Young children receive more than twice the number of inoculations that they did 50 years ago. This worries some parents, but experts say that vaccines have gotten cleaner and more efficient, and are much safer than risking outright illness.
In 1960, health authorities recommended that young children get five vaccines — smallpox, diphtheria, tetanus, whooping cough and polio. In 2009, there are vaccines against 13 diseases for children under the age of 2. That's excluding flu. This increase is worrisome to many parents.
"The extent of concern about immunization is enormous, and it's growing," says Edgar Marcuse, a professor of pediatrics at the University of Washington and coauthor of a paper in the journal Pediatrics that addresses parental concerns.
One of the chief concerns is that babies' immune systems aren't developed enough to handle the onslaught of vaccines. But studies of DPT (a vaccine against diphtheria, pertussis [whooping cough] and tetanus), hepatitis B, Hib (a vaccine against meningitis), and polio vaccines have shown that 90 percent of babies produce an active, protective response to these vaccines.
Marcuse and his colleagues have done some calculations by looking at how many antibodies are needed to respond to an average infection, how many antibodies babies produce after getting vaccinated and how long it takes babies to make enough antibodies to be protective. They predict that if babies received 11 vaccines at the same time, it would use up 0.1 percent of the cells involved in the immune response, which would quickly regenerate.
Today's Vaccines Contain Less Of The Disease
Some parents ask their pediatricians to space out the vaccines. But that's a bad idea, says Marcuse. "When you space out the vaccines, you leave your infant susceptible to diseases you could otherwise have prevented, particularly in the first six to eight months of life," he says. Babies can get diseases such as whooping cough or meningitis, and these can be tough on them.
Babies are going to be exposed to bacteria and viruses in one way or another — either during an outright infection, or in the vaccines, says Saad Omer, a vaccine expert at Emory University.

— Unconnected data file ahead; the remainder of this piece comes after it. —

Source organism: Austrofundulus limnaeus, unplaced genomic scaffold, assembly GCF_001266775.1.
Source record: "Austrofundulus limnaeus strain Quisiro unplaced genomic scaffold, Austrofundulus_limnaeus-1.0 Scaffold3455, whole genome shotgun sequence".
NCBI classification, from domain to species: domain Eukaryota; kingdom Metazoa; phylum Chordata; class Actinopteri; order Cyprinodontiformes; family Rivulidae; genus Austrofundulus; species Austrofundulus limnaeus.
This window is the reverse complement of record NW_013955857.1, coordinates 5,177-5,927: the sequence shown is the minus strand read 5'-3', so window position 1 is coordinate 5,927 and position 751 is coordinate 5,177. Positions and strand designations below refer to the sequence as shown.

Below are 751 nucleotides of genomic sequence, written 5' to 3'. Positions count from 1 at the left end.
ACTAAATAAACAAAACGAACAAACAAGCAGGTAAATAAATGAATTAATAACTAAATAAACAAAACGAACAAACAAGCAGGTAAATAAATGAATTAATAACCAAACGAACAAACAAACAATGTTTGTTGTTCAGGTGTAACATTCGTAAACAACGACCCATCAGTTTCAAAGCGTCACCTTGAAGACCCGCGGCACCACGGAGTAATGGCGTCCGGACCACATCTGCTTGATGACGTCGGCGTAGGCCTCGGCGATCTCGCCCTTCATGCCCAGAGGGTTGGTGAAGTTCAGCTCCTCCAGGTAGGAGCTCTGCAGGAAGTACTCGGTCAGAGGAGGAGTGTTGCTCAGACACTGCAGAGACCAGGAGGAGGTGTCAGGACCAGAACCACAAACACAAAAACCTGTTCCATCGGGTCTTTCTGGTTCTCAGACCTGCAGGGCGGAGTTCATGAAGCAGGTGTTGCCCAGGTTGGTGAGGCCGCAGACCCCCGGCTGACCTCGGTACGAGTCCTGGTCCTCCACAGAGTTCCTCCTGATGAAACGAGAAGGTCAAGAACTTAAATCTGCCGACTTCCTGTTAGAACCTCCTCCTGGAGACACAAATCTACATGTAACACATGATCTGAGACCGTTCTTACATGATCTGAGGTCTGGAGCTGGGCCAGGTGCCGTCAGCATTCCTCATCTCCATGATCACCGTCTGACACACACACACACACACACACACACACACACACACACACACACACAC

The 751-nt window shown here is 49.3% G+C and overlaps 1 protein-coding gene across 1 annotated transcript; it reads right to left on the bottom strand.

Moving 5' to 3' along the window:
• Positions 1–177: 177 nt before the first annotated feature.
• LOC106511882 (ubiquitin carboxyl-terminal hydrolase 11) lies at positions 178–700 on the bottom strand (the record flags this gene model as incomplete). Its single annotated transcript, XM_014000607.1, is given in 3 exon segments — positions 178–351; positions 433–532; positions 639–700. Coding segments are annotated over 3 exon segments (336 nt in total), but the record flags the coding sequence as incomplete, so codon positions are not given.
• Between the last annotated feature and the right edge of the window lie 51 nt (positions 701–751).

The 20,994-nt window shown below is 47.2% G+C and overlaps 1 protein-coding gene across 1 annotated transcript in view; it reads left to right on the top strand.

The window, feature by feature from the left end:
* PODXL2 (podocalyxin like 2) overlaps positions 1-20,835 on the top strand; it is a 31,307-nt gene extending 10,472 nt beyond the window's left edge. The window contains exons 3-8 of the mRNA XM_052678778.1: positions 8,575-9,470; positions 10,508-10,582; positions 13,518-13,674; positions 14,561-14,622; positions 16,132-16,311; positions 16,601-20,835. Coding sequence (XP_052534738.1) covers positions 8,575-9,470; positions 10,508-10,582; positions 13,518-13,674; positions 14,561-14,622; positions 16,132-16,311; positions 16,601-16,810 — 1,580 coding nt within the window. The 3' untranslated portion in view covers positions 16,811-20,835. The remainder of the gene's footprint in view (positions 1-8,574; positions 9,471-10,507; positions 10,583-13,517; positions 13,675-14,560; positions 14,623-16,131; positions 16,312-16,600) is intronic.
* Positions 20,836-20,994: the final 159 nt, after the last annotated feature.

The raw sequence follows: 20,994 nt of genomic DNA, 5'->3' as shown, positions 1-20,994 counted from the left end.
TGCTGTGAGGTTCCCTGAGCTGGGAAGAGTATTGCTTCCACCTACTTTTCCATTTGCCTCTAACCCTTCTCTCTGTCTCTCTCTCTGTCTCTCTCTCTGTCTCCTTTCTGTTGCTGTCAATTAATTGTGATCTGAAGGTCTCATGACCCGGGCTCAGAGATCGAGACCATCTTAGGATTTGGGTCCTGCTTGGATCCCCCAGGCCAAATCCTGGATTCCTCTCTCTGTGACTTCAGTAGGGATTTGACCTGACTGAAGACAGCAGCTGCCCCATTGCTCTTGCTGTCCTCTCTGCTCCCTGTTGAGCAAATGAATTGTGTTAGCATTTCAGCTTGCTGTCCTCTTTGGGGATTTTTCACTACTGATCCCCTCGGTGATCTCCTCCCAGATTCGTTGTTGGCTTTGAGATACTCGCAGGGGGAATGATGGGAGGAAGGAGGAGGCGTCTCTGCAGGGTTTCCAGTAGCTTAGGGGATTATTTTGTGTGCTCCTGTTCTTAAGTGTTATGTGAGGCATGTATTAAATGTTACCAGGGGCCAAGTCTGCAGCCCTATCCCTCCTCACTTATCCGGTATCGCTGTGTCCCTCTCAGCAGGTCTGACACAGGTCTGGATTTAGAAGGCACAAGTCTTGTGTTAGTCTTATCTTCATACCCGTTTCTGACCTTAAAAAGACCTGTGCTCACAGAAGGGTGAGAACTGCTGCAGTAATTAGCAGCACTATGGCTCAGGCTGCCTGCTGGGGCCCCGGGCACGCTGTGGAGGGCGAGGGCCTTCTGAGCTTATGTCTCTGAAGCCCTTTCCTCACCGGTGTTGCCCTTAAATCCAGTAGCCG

In the vaccines, he says, babies are only seeing bits and pieces of the viruses or bacteria, and vaccines are much "cleaner" now than they used to be. "A lot of people say that the number of vaccines has gone up," he says. But, in reality, the number of antigens — the molecules in the viruses and bacteria that spark the immune response — hasn't gone up, it's gone down, he says.
The biggest change has been in the pertussis vaccine, which used to contain about 3,000 antigens from the whole pertussis bacterium. Now, vaccinologists have plucked out the five molecules that by themselves can set off an immune response.
Some parents worry that thimerosal, a mercury-containing preservative, can hurt the immune system. It's a big issue for parents concerned about vaccines and autism. But mercury is out of virtually all childhood vaccines or present in lower amounts than can be found in a can of tuna.
Omer says parents need to remember that for every type of vaccination, the disease is a bigger challenge to the baby than the vaccine. That's easy to forget today, when few can remember what polio and whooping cough and even measles look like.
"After effective control of these diseases, there's a shift in the mental calculus of parents," Omer says. They stop worrying about the disease, and start worrying about the vaccine. But the measles vaccine causes brain damage in 1 in 1 million recipients. The disease itself, which used to hit the majority of kids, killed 1 in 500 people who got it, and caused brain damage in 1 in 1,000.
Vaccines do have side effects. The immune system sometimes overreacts, and babies can get fevers, soreness and rashes from some vaccines. In those cases, doctors recommend being careful about subsequent vaccinations. But in rare instances — that 1 in 1 million chance with measles vaccines, for example — there can be neurological side effects.
The suggestion from vaccine experts is that babies who already have some sort of infection not get vaccinated until the infection clears up. Otherwise, it's difficult to determine whether the baby is having a side effect from the vaccination, or is suffering from the already existing infection. And the decision about whether babies should get second shots where the first one caused a problem is best made individually, by parents and physicians. Copyright 2010 National Public Radio. To see more, visit http://www.npr.org/.